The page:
The study of surface water velocity fields through in situ sampling is intrinsically difficult because they are highly variable in time and space. With airborne remote sensing, however, it is possible to determine changes in velocity fields because spatially and temporally comprehensive data may be obtained. This letter shows how changes in the statistical properties of successive remotely sensed images may be used to estimate velocity vectors associated with chlorophyll-a and sea surface temperature (SST). The study area is Kirkcudbright Bay, a small estuary in south-west Scotland. Multi-temporal imagery of the study area were acquired by the NERC Daedalus ADDS-1268 Airborne Thematic Mapper (ATM) and processed to show chlorophyll and thermal indices as substitutes for chlorophyll-a and SST. Velocity fields were estimated by the Maximum Cross Correlation technique. Complex patterns were found, confirming that the comprehensive coverage provided by airborne remote sensing is required for their analysis. The chlorophyll-a velocity field differed from the SST velocity field, suggesting that these fields are relevant to the water quality variable in question, and not necessarily the water body itself.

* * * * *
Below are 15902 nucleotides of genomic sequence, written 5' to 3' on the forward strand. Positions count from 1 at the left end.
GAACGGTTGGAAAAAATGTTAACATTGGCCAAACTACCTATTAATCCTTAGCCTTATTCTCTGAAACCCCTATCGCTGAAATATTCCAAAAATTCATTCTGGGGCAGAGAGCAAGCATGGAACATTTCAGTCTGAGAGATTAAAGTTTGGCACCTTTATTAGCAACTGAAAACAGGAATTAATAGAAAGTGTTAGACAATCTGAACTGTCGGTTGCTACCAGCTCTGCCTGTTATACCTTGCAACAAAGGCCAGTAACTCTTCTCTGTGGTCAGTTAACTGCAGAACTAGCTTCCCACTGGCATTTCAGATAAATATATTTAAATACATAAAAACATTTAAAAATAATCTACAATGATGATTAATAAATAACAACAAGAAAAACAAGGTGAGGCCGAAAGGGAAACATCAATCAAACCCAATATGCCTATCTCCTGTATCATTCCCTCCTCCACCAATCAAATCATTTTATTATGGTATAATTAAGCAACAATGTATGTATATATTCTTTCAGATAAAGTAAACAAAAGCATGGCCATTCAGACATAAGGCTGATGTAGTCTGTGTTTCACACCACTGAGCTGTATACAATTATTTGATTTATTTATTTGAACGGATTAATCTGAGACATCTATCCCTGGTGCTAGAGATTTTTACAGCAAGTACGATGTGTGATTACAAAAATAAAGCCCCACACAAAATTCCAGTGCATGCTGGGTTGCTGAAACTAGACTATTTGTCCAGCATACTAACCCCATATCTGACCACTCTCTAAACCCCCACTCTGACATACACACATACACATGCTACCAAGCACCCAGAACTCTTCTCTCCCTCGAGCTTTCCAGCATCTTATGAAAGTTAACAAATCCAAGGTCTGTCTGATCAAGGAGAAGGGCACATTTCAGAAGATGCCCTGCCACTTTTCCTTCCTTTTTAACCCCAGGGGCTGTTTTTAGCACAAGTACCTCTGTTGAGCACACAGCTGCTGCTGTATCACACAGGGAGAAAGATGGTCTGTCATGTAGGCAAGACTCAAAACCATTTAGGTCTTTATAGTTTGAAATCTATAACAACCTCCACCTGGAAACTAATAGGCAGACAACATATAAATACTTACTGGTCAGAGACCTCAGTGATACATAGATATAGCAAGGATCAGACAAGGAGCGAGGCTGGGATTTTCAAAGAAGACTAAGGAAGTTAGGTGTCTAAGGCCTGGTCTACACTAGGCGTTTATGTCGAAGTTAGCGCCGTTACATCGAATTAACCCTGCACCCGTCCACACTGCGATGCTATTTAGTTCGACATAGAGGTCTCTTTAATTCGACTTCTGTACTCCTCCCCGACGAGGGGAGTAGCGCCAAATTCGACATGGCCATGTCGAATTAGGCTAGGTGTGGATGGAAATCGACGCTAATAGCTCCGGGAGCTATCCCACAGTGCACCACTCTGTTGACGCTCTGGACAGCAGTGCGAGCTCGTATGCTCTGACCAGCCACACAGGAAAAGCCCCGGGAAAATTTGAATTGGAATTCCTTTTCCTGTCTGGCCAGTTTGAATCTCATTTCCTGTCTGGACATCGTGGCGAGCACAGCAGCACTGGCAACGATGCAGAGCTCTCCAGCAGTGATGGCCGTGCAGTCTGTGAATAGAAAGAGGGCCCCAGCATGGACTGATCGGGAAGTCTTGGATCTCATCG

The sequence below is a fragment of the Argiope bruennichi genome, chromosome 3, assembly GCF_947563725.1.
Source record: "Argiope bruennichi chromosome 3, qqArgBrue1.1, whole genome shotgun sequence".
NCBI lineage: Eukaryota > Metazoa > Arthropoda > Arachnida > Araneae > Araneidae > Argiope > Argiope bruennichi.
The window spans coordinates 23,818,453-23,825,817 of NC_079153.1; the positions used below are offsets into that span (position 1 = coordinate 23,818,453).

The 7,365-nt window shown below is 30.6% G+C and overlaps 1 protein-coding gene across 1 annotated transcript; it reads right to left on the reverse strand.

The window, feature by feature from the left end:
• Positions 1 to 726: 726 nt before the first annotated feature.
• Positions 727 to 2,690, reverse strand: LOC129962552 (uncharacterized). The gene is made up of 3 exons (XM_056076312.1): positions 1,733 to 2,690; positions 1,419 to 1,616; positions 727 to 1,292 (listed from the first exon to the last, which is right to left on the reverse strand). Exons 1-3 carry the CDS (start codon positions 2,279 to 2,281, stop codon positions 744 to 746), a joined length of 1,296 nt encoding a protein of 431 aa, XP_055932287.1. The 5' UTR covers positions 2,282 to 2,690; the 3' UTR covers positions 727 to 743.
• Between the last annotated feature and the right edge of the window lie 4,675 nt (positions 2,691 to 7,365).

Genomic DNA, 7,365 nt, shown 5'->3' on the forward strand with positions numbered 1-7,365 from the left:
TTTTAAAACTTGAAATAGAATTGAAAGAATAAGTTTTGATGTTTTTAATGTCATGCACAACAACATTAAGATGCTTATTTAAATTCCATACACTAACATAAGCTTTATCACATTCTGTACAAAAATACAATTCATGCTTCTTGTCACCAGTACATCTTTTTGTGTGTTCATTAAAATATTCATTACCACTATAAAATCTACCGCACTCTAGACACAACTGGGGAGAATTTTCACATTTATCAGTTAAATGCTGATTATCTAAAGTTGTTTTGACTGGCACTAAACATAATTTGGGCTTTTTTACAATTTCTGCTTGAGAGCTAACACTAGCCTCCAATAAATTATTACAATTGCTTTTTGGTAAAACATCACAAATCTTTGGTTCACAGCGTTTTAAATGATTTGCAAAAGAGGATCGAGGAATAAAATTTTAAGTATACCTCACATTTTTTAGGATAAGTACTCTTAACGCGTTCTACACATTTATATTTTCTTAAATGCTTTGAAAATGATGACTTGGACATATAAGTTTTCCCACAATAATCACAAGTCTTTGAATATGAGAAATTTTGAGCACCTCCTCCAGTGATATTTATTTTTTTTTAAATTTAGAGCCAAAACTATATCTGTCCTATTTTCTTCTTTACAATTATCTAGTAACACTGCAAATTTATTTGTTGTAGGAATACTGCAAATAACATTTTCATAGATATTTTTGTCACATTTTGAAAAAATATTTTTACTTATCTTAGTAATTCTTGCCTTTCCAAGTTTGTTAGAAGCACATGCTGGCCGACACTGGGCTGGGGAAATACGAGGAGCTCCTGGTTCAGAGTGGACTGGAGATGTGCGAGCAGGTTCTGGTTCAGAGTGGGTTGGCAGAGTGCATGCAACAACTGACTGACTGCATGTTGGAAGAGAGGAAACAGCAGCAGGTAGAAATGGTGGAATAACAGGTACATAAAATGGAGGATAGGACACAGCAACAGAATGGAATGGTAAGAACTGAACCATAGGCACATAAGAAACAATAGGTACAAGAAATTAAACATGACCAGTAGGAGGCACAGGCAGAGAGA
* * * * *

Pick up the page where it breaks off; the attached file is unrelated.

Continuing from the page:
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Document Type: Research Article
Department of Geography, University of Edinburgh, Drummond Street, Edinburgh, EH8 9XP, UK
Department of Geography, University of Lancaster, Lancaster, LA1 2YB, UK
December 15, 2001
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